To see a video tutorial on creating and organizing projects, visit the Adobe website at www.adobe.com/go/vid0221.

Acquiring, choosing, and preparing footage Before importing footage, first decide which media and formats you'll use for your finished movies, and then determine the best settings for your source material. Often, it’s best to prepare footage before importing it into After Effects.

For example, if you want an image to fill your composition frame, configure the image in Adobe® Photoshop® so that the image size and pixel aspect ratio match the composition size and pixel aspect ratio. If the image is too large when you import it into After Effects, you’ll increase the memory and processor requirements of the compositions that use it. If the image is too small, you’ll lose image quality when you scale it to the desired size. See “Change pixel aspect ratio” on page 55.

If possible, use uncompressed footage: less compression means better results for many operations, such as keying and motion tracking. Certain kinds of compression—such as that used in DV encoding—are especially bad for color keying, because they discard the subtle differences in color that you depend on for good bluescreen or greenscreen keying. It’s often best to wait until the final rendering phase to use compression. See “Keying overview and tips” on page 268.

If possible, use footage with a frame rate at least that of your output, so that After Effects doesn’t have to use frame blending or similar methods to fill in missing frames. See “Change frame rate” on page 53.

The kind of work that you’ll be doing in After Effects and the kind of output movie that you want to create can even influence how you shoot and acquire your footage. For example, if you know that you want to animate using motion tracking, you should consider shooting your scene in a manner that optimizes for motion tracking—for example, attaching a small, brightly colored ball to the object that you intend to track. See “Motion tracking workflow” on page 336.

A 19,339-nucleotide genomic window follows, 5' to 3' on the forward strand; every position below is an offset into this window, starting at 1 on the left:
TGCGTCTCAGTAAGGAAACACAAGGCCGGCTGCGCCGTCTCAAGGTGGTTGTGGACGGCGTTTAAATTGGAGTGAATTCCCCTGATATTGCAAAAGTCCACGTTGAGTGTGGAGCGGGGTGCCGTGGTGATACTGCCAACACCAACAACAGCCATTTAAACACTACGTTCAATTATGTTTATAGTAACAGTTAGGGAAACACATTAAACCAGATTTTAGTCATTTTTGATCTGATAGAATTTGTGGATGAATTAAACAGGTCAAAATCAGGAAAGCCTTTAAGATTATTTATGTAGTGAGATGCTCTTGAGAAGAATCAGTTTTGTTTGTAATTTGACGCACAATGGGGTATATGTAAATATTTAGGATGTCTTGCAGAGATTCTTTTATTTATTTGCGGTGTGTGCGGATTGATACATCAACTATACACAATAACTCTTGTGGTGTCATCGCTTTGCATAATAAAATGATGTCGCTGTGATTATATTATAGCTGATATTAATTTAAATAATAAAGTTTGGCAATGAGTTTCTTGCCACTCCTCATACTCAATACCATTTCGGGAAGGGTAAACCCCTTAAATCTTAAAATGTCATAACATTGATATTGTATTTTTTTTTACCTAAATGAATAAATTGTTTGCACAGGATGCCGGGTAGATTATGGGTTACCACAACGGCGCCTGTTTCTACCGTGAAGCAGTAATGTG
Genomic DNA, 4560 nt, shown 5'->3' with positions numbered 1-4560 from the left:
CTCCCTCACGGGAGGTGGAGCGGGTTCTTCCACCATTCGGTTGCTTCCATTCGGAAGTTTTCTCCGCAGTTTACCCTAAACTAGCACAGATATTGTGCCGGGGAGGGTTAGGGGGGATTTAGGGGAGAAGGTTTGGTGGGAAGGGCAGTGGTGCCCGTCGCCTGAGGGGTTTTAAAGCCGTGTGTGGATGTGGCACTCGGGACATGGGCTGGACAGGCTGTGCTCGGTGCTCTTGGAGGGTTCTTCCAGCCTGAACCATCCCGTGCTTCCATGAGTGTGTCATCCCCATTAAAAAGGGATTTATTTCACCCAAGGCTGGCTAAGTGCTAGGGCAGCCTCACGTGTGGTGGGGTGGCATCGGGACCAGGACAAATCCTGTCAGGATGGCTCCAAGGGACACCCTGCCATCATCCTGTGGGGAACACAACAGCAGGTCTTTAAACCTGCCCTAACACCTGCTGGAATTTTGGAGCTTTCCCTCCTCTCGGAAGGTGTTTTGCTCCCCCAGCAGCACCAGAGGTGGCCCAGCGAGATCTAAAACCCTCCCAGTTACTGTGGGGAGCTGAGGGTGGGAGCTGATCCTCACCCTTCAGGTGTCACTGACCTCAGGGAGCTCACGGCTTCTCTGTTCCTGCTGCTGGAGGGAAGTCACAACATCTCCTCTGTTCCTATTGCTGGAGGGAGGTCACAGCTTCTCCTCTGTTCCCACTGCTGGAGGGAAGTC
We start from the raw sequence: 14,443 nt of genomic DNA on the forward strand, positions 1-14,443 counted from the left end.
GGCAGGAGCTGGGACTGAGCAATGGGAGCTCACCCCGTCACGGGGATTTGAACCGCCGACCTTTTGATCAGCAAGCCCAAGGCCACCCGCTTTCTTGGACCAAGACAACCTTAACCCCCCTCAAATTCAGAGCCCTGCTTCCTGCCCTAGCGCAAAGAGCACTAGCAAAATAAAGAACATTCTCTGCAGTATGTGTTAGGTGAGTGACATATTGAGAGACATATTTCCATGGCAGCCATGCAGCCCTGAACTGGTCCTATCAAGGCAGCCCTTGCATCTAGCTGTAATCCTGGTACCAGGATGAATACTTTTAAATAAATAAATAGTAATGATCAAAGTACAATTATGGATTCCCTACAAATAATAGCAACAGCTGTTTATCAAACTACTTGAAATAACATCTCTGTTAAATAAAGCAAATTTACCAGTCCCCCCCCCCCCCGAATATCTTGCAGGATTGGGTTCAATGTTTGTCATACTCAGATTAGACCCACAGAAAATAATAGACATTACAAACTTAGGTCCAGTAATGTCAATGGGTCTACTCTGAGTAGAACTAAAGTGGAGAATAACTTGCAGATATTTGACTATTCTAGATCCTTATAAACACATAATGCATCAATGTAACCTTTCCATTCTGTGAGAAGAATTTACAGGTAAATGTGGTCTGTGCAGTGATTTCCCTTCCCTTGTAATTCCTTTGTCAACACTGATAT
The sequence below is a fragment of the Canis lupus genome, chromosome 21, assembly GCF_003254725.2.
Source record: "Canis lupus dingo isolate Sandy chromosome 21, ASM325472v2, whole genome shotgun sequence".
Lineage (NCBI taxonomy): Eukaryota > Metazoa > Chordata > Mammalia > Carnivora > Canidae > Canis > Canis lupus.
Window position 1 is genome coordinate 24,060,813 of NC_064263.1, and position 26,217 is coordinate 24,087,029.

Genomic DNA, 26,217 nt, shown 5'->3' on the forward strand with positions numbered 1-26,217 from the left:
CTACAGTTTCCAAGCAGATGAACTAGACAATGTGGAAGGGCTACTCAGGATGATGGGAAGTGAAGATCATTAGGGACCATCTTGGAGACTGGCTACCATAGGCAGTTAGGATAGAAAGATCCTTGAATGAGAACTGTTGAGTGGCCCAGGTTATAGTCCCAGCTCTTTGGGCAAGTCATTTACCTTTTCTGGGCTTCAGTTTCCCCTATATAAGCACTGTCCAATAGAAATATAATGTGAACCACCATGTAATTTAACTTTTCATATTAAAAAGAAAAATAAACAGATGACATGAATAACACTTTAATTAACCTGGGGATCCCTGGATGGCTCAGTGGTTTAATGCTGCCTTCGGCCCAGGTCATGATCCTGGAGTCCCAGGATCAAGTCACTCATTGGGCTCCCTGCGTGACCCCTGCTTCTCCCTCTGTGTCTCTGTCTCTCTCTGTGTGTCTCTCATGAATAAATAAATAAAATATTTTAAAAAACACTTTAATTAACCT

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Composition settings After you prepare and import footage items, you use these footage items to create layers in a composition, where you animate and apply effects. When you create a composition, specify composition settings such as resolution, frame size, and pixel aspect ratio for your final rendered output. Although you can change composition settings at any time, it’s best to set them correctly as you create each new composition to avoid unexpected results in your final rendered output. For example, the composition frame size should be the image size in the playback medium. See “Work with composition settings” on page 110.

If you’ll be rendering a composition to more than one media format, always match the resolution setting for your composition to the highest resolution setting used for your output. Later, you can use output modules in the Render Queue panel to render a separate version of the composition for each format. See “Work with output module settings” on page 599.

Performance, memory, and storage considerations If you work with large compositions, make sure that you configure After Effects and your computer to maximize performance. Complex compositions can require a large amount of memory to render, and the rendered movies can take a large amount of disk space to store. Before you attempt to render a three-hour movie, make sure that you have the disk space available to store it. See “Memory, storage, and performance” on page 37.

Planning for playback from film, videotape, and DVD If you’re creating a movie for film, consider both the frame aspect ratio of your composition and the frame rate of your source footage. For footage that was transferred from film to video using the 3:2 pulldown telecine method, you must remove 3:2 pulldown before adding effects. See “Remove 3:2 or 24Pa pulldown from video” on page 72.

For film and video, try to match import and composition settings with settings in the output module used to render a movie. In some cases, you may want to conform footage to a frame rate different than the frame rate of the source footage. For example, you may want to conform 25 fps PAL to 24 fps for film. See “Converting movies” on page 630.

If your final output will be videotape, set up your composition to match the requirements of your capture card; or, if you use an IEEE 1394 (FireWire) port, choose the appropriate DV preset in the Composition Settings dialog box and in the export settings of the output module Render Queue panel.

Aharon Rabinowitz has an article on the Creative COW website about planning your project with the final delivery specifications in mind: www.adobe.com/go/learn_ae_aharonplanning.